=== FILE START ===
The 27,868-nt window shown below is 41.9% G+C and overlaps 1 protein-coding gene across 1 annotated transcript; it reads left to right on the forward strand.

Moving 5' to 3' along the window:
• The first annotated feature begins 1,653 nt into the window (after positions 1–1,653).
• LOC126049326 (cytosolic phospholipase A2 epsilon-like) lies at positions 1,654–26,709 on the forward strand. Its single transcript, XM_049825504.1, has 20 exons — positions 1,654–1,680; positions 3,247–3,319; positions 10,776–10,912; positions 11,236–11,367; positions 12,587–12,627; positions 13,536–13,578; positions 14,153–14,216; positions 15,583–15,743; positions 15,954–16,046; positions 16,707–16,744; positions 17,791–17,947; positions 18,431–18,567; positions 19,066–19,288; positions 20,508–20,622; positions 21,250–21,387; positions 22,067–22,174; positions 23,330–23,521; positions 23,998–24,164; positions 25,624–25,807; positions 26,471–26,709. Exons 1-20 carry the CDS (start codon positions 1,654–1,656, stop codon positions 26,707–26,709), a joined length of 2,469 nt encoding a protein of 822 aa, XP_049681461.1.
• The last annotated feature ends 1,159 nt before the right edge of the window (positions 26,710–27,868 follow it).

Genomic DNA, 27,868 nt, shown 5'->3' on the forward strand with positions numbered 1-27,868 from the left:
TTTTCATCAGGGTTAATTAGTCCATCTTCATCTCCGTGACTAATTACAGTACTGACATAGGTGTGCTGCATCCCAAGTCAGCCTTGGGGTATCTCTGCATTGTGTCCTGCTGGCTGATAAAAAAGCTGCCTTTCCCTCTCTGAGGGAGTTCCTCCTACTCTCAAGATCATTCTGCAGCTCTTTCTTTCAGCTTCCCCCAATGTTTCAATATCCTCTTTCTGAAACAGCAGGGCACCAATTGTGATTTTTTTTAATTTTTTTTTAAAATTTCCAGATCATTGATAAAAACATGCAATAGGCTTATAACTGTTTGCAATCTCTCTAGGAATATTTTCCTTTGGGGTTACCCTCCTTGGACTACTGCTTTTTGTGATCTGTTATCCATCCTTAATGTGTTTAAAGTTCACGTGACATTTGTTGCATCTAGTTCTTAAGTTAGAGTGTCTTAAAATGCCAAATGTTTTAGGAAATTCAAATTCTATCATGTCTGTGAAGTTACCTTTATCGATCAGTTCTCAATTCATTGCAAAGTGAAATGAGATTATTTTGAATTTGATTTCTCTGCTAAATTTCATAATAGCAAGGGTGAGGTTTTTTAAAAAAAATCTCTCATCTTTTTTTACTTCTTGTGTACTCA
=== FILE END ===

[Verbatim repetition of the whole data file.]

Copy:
The 27,868-nt window shown below is 41.9% G+C and overlaps 1 protein-coding gene across 1 annotated transcript; it reads left to right on the forward strand.

Moving 5' to 3' along the window:
• The first annotated feature begins 1,653 nt into the window (after positions 1–1,653).
• LOC126049326 (cytosolic phospholipase A2 epsilon-like) lies at positions 1,654–26,709 on the forward strand. Its single transcript, XM_049825504.1, has 20 exons — positions 1,654–1,680; positions 3,247–3,319; positions 10,776–10,912; positions 11,236–11,367; positions 12,587–12,627; positions 13,536–13,578; positions 14,153–14,216; positions 15,583–15,743; positions 15,954–16,046; positions 16,707–16,744; positions 17,791–17,947; positions 18,431–18,567; positions 19,066–19,288; positions 20,508–20,622; positions 21,250–21,387; positions 22,067–22,174; positions 23,330–23,521; positions 23,998–24,164; positions 25,624–25,807; positions 26,471–26,709. Exons 1-20 carry the CDS (start codon positions 1,654–1,656, stop codon positions 26,707–26,709), a joined length of 2,469 nt encoding a protein of 822 aa, XP_049681461.1.
• The last annotated feature ends 1,159 nt before the right edge of the window (positions 26,710–27,868 follow it).

Genomic DNA, 27,868 nt, shown 5'->3' on the forward strand with positions numbered 1-27,868 from the left:
TTTTCATCAGGGTTAATTAGTCCATCTTCATCTCCGTGACTAATTACAGTACTGACATAGGTGTGCTGCATCCCAAGTCAGCCTTGGGGTATCTCTGCATTGTGTCCTGCTGGCTGATAAAAAAGCTGCCTTTCCCTCTCTGAGGGAGTTCCTCCTACTCTCAAGATCATTCTGCAGCTCTTTCTTTCAGCTTCCCCCAATGTTTCAATATCCTCTTTCTGAAACAGCAGGGCACCAATTGTGATTTTTTTTAATTTTTTTTTAAAATTTCCAGATCATTGATAAAAACATGCAATAGGCTTATAACTGTTTGCAATCTCTCTAGGAATATTTTCCTTTGGGGTTACCCTCCTTGGACTACTGCTTTTTGTGATCTGTTATCCATCCTTAATGTGTTTAAAGTTCACGTGACATTTGTTGCATCTAGTTCTTAAGTTAGAGTGTCTTAAAATGCCAAATGTTTTAGGAAATTCAAATTCTATCATGTCTGTGAAGTTACCTTTATCGATCAGTTCTCAATTCATTGCAAAGTGAAATGAGATTATTTTGAATTTGATTTCTCTGCTAAATTTCATAATAGCAAGGGTGAGGTTTTTTAAAAAAAATCTCTCATCTTTTTTTACTTCTTGTGTACTCA